Article 7 states the following:

يكون سعوديا من ولد داخل المملكة العربية السعودية أو خارجها لأب سعودي، أو لأم سعودية وأب مجهول الجنسية أو لا جنسية له أو ولد داخل المملكة لأبوين مجهولين، ويعتبر اللقيط في المملكة مولودا فيها ما لم يثبت العكس.

Those who were born inside the Kingdom of Saudi Arabia or outside it are considered Saudis if their father is Saudi or their mother is Saudi and their father is of an unknown nationality or with no nationality or was born for unknown parents. Illegitimate children are considered born in the Kingdom unless proven otherwise.

The campaign has launched a petition and called people to sign it.

Twitter user @Delilah_SD commented:

We grant [the Saudi] nationality to football players and singers, and those who do not belong and who have never done anything for the nation, and the children of a Saudi mother are not grated the nationality!

Abdull Yazan adds:

Women are half of society. They are the ones who give birth to and bring up the other half.

And Jameel concludes:

Isn't it a shame when a Saudi woman has to go to the Immigration department to get a visit permit for her own son?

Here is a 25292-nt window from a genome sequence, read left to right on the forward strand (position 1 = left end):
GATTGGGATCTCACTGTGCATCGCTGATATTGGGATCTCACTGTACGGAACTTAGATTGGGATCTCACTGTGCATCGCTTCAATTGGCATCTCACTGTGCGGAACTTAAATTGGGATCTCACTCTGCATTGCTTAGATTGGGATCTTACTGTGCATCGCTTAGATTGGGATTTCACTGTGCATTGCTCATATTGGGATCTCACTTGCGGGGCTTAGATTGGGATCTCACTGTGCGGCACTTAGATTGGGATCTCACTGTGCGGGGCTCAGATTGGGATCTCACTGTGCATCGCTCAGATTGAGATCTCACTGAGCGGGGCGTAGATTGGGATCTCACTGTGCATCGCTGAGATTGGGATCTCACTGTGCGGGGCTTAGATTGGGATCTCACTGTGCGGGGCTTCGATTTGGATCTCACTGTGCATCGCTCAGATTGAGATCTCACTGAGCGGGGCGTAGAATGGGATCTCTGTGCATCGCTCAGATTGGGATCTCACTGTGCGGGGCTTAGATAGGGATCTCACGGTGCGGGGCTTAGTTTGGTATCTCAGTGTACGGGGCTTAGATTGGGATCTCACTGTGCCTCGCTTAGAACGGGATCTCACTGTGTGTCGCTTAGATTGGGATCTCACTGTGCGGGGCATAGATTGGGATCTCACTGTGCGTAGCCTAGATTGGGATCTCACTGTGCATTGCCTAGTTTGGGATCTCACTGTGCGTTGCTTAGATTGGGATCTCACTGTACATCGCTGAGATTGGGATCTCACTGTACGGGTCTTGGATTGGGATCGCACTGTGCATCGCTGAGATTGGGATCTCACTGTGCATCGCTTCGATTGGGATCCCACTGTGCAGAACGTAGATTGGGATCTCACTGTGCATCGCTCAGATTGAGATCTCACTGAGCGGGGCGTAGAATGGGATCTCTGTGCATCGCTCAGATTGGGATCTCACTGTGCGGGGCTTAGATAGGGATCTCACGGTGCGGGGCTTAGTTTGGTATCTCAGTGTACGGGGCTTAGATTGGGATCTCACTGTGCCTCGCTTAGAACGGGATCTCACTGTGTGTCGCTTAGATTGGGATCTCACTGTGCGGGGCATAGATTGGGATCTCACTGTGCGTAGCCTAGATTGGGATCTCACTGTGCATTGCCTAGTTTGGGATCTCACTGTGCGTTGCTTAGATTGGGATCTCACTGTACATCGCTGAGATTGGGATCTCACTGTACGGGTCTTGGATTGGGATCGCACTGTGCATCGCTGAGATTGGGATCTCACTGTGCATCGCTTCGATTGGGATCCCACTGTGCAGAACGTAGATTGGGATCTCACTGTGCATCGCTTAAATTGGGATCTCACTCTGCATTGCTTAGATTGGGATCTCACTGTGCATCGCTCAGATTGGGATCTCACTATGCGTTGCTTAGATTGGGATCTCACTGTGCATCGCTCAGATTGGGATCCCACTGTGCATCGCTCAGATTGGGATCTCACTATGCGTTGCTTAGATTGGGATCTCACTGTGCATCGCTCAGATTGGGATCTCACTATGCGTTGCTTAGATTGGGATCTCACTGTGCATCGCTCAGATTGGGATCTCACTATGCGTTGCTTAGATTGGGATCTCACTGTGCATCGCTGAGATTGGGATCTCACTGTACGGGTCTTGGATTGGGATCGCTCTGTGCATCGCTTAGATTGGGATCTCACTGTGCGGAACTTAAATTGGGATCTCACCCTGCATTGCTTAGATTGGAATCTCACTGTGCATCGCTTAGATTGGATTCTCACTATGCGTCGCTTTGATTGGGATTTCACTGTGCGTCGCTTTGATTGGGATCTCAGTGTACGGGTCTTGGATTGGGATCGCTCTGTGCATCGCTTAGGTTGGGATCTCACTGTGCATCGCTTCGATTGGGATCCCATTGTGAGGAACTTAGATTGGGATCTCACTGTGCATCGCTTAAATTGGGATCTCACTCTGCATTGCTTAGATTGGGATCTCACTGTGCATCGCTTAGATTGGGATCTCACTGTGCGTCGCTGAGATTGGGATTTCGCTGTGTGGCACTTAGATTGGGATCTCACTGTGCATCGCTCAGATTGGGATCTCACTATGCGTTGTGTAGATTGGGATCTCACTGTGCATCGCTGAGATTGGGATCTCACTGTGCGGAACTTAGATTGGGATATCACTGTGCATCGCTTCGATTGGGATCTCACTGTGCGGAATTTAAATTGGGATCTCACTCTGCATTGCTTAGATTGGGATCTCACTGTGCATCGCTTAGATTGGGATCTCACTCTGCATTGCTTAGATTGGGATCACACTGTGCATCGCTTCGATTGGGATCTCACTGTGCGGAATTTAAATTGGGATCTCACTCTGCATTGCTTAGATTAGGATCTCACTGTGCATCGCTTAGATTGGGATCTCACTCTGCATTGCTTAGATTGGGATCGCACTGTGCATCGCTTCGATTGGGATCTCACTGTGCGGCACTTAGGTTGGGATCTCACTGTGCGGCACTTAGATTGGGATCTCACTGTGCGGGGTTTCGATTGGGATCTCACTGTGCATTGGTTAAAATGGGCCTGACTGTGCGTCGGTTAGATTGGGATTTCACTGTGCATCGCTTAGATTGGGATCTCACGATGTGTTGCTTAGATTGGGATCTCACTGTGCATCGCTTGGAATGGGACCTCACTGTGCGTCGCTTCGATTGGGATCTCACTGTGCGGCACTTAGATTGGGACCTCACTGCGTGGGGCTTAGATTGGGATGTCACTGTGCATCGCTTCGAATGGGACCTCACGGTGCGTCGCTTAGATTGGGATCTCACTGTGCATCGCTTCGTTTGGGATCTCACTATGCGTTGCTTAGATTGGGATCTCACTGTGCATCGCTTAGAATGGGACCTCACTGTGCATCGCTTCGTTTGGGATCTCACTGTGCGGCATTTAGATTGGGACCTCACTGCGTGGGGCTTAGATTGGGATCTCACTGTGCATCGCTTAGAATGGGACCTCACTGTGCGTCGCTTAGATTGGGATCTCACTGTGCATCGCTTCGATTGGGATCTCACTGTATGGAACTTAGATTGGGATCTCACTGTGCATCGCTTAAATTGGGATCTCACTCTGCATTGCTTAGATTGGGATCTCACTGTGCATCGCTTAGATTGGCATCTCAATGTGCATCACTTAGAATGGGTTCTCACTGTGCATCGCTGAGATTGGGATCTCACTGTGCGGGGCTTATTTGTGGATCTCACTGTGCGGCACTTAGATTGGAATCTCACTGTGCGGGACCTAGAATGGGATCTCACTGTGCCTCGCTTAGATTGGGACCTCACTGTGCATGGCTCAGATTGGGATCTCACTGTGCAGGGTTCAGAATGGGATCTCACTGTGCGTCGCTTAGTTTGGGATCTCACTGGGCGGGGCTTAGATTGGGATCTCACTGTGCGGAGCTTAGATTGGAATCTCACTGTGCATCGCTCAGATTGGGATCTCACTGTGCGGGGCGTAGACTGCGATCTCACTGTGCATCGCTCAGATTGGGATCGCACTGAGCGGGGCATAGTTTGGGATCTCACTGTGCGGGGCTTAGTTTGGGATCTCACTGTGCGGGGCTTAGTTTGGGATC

February 08 2014

Station's Rights to Sochi Games Leaves Caribbean Viewers in the Dark

Six Caribbean teams are competing in this year's winter Olympics in Sochi, Russia: Bermudathe Cayman Islands, Dominica, Jamaica, the British Virgin Islands and the US Virgin Islands. Naturally, sports fans throughout the region want to watch – but there's a problem. SportsMax, a premium subscription-based television station, has been awarded exclusive rights to the 2014 Sochi games in the Caribbean. “Inside The Games” reported on the details:

The deal, announced between the International Olympic Committee (IOC) and  International Media Content Ltd (IMC), the parent company of SportsMax, is applicable for 21 nations and territories ranging from Anguilla to Trinidad and Tobago.

It consists of exclusive English language broadcast rights on all media platforms, with live coverage to be provided on both SportsMax and SportsMax2 for the duration of the Games when they get underway in Sochi.

Columbus Communications, owners of the Flow cable network which operates in several Caribbean territories, took to its social media outlets to address the issue:

Flow Fans, please be advised that SportsMax holds the exclusive broadcast rights to the '2014 Winter Olympics’ in the Caribbean for the period February 7th to 23rd 2014. Olympic programming will be broadcast mainly on Sportsmax 1 with some content on Sportsmax 2. Consequently, we are legally required to blackout the coverage of the games on all channels including but not limited to NBC & CBC who will be carrying portions of the SOCHI games. During the blackout periods the affected channels will carry a notice to our customers advising of the blackout requirement and directing you to SportsMax.